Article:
The updated version of the Prism Template Pack for Prism 4.0 is now available here!
The Prism 4.0 Template Pack contains Prism shell and module project templates and a quick-start solution template which creates a multi-project solution with a shell and two modules. All templates are available for both Silverlight and WPF and for C# or Visual Basic.NET.
The templates are deployed as a vsix package. Downloaded the template pack from here and then rename the file to remove the .zip file extension. Double click on the Prism.TemplatePack.1.3.vsix file, review and accept the license agreement, and the templates will be installed and available in the Visual Studio New Project Dialog under the Prism node. Release notes for the template pack are available here.
Prism 4.0 (also available on MSDN here) ships with signed binary assemblies. You can register these assemblies with Visual Studio by running the RegisterPrismBinaries.bat batch file. This allows Visual Studio to automatically resolve all assembly references in the newly generated projects. If you have built the Prism assemblies yourself you will have to manually fix up the project references to point to the Prism assembly locations on your system. Remember, for Silverlight projects, you will have to manually create Silverlight Application References in the Web project so that the shell and two modules XAP files are deployed to the hosting web site.
Note: To use the Quick Start Solution templates, you will need to have the Expression Blend SDK for Silverlight (here) and/or WPF (here) installed.
The templates provide boiler-plate code that demonstrates many of the features provided by Prism, including:
The quick start solution templates creates a simple multi-module Prism solution that shows all of these features working together. You can use this template to create a simple but working end-to-end application which you can evolve to your own requirements. For this release, I have updated the quick start solution quite a bit to illustrate some of the new features available in Prism 4.0, including those that support the MVVM pattern and region-based navigation.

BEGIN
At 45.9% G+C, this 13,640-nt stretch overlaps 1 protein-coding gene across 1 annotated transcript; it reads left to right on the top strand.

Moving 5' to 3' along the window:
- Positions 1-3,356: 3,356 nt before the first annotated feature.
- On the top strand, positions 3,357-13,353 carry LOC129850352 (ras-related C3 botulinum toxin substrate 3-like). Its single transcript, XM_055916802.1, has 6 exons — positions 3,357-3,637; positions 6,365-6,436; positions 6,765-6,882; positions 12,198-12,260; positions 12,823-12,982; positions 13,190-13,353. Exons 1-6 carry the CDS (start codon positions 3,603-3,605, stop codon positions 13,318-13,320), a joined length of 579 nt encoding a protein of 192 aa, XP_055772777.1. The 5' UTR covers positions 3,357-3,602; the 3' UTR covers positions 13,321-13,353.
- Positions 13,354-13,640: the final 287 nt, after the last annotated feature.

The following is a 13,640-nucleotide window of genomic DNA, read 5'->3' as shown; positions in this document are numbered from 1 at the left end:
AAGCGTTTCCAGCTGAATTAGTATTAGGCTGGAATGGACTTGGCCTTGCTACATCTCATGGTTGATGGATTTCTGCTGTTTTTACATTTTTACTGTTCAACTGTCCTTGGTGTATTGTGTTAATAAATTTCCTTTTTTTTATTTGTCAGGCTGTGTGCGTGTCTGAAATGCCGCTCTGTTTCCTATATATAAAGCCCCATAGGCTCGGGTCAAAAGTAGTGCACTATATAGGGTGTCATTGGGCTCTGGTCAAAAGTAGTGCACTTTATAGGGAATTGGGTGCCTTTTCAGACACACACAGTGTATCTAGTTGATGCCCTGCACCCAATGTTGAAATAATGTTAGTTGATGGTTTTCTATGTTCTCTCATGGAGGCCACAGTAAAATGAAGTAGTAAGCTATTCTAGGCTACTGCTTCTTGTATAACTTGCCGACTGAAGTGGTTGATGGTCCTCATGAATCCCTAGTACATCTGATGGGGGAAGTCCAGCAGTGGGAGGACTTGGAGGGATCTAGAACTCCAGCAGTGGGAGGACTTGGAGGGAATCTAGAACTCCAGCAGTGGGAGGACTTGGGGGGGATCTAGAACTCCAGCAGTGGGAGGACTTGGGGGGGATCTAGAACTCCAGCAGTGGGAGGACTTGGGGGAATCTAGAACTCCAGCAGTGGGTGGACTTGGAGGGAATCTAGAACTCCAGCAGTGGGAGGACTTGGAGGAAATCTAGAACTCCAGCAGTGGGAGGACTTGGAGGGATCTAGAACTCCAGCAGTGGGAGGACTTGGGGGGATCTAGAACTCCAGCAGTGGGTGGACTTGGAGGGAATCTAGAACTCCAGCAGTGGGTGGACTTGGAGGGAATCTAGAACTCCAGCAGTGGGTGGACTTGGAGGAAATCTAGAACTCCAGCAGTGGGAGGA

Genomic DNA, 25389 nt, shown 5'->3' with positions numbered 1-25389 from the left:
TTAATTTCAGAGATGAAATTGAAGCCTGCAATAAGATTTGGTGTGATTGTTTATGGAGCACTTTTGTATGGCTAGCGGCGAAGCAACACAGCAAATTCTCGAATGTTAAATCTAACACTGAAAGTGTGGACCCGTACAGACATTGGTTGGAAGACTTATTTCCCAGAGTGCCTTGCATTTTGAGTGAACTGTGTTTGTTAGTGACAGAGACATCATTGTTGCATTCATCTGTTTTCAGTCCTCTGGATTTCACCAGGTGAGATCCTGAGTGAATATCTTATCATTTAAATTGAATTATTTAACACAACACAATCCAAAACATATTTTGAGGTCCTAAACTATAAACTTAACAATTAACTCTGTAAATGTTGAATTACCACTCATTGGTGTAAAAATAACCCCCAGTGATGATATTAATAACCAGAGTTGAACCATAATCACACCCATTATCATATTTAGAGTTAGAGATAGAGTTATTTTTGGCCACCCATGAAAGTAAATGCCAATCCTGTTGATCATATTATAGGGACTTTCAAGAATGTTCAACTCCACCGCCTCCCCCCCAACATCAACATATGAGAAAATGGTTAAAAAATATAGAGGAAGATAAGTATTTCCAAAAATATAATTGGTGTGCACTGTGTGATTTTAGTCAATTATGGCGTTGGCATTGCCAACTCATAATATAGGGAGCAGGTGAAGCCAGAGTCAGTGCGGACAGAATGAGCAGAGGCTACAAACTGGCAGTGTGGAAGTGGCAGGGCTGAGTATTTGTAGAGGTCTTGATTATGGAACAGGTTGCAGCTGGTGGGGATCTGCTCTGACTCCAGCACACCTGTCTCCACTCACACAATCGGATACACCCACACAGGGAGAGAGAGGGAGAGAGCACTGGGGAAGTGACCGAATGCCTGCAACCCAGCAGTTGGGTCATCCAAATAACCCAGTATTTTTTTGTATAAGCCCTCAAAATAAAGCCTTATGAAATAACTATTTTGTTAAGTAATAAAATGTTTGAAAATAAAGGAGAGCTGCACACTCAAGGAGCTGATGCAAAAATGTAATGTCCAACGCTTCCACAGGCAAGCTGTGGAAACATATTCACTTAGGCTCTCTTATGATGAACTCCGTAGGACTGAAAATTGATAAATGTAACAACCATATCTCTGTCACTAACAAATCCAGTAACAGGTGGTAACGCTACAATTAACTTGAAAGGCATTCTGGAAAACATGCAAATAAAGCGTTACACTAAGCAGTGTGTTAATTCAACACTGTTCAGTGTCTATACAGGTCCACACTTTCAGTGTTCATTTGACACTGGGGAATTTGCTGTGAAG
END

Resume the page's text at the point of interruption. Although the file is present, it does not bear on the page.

The solution consists of two modules that are loaded into a shell that uses a tab control to organize views in the main region on the right. Module 1 provides a collection of data items that are displayed in a list box using a collection view. The user can use commands to navigate to views which are then displayed as tabs in the main region. Module 2 provides a single view that responds to loosely-coupled events that are fired when the user selects an item in Module 1’s list view.
The solution shows how to use some of the more advanced features of Prism’s region navigation support. Clicking on the arrow button for an item causes an Edit View for that item to be displayed in the main region. The Edit View uses an interaction request to prompt the user if they decide to navigate away from that view. The other button causes the Details View to be displayed. This view is re-used and updated to display the corresponding item. The navigational behavior of the views are defined by the INavigationAware and IConfirmNavigationRequest interfaces implemented by the view model classes.
I’ve tested the templates extensively but if you find anything that needs fixing or improving, please let me know. If everything is ok, I’ll put the template pack in the Visual Studio Code Gallery to make them available from within Visual Studio’s Extension Manager directly…
So, what about MEF templates?